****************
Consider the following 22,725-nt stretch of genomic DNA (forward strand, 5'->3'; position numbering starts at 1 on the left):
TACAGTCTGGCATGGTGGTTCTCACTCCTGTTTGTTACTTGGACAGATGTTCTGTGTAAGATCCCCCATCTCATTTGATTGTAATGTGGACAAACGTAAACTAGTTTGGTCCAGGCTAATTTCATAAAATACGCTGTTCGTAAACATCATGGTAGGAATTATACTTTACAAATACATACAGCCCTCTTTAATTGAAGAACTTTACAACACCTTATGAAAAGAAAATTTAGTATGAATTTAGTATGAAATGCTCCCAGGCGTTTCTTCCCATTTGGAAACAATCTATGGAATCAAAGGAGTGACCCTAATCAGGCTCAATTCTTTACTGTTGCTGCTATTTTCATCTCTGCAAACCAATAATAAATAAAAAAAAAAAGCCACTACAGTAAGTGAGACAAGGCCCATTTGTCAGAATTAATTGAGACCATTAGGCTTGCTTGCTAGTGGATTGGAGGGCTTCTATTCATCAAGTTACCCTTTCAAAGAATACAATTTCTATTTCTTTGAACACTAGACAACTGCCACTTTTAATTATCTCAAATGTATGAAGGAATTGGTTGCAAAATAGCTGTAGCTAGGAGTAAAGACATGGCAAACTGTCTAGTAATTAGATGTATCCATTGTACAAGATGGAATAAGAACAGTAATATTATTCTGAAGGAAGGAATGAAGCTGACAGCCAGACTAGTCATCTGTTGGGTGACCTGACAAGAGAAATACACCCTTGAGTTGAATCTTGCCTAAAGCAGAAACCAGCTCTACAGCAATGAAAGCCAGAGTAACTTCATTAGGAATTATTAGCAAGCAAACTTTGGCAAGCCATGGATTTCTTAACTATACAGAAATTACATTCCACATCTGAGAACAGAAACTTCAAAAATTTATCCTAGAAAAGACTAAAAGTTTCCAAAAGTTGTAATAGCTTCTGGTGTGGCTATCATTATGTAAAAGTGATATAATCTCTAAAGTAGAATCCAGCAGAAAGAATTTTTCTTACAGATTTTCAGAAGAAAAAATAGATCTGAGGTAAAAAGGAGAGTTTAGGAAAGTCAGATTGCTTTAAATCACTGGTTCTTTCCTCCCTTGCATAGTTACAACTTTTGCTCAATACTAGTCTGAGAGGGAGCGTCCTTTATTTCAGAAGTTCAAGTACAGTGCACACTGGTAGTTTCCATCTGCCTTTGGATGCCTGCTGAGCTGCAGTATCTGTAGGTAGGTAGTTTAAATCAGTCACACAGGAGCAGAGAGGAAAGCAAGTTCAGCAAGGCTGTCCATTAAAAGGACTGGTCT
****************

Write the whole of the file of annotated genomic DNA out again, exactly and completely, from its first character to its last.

Consider the following 22,725-nt stretch of genomic DNA (forward strand, 5'->3'; position numbering starts at 1 on the left):
TACAGTCTGGCATGGTGGTTCTCACTCCTGTTTGTTACTTGGACAGATGTTCTGTGTAAGATCCCCCATCTCATTTGATTGTAATGTGGACAAACGTAAACTAGTTTGGTCCAGGCTAATTTCATAAAATACGCTGTTCGTAAACATCATGGTAGGAATTATACTTTACAAATACATACAGCCCTCTTTAATTGAAGAACTTTACAACACCTTATGAAAAGAAAATTTAGTATGAATTTAGTATGAAATGCTCCCAGGCGTTTCTTCCCATTTGGAAACAATCTATGGAATCAAAGGAGTGACCCTAATCAGGCTCAATTCTTTACTGTTGCTGCTATTTTCATCTCTGCAAACCAATAATAAATAAAAAAAAAAAGCCACTACAGTAAGTGAGACAAGGCCCATTTGTCAGAATTAATTGAGACCATTAGGCTTGCTTGCTAGTGGATTGGAGGGCTTCTATTCATCAAGTTACCCTTTCAAAGAATACAATTTCTATTTCTTTGAACACTAGACAACTGCCACTTTTAATTATCTCAAATGTATGAAGGAATTGGTTGCAAAATAGCTGTAGCTAGGAGTAAAGACATGGCAAACTGTCTAGTAATTAGATGTATCCATTGTACAAGATGGAATAAGAACAGTAATATTATTCTGAAGGAAGGAATGAAGCTGACAGCCAGACTAGTCATCTGTTGGGTGACCTGACAAGAGAAATACACCCTTGAGTTGAATCTTGCCTAAAGCAGAAACCAGCTCTACAGCAATGAAAGCCAGAGTAACTTCATTAGGAATTATTAGCAAGCAAACTTTGGCAAGCCATGGATTTCTTAACTATACAGAAATTACATTCCACATCTGAGAACAGAAACTTCAAAAATTTATCCTAGAAAAGACTAAAAGTTTCCAAAAGTTGTAATAGCTTCTGGTGTGGCTATCATTATGTAAAAGTGATATAATCTCTAAAGTAGAATCCAGCAGAAAGAATTTTTCTTACAGATTTTCAGAAGAAAAAATAGATCTGAGGTAAAAAGGAGAGTTTAGGAAAGTCAGATTGCTTTAAATCACTGGTTCTTTCCTCCCTTGCATAGTTACAACTTTTGCTCAATACTAGTCTGAGAGGGAGCGTCCTTTATTTCAGAAGTTCAAGTACAGTGCACACTGGTAGTTTCCATCTGCCTTTGGATGCCTGCTGAGCTGCAGTATCTGTAGGTAGGTAGTTTAAATCAGTCACACAGGAGCAGAGAGGAAAGCAAGTTCAGCAAGGCTGTCCATTAAAAGGACTGGTCT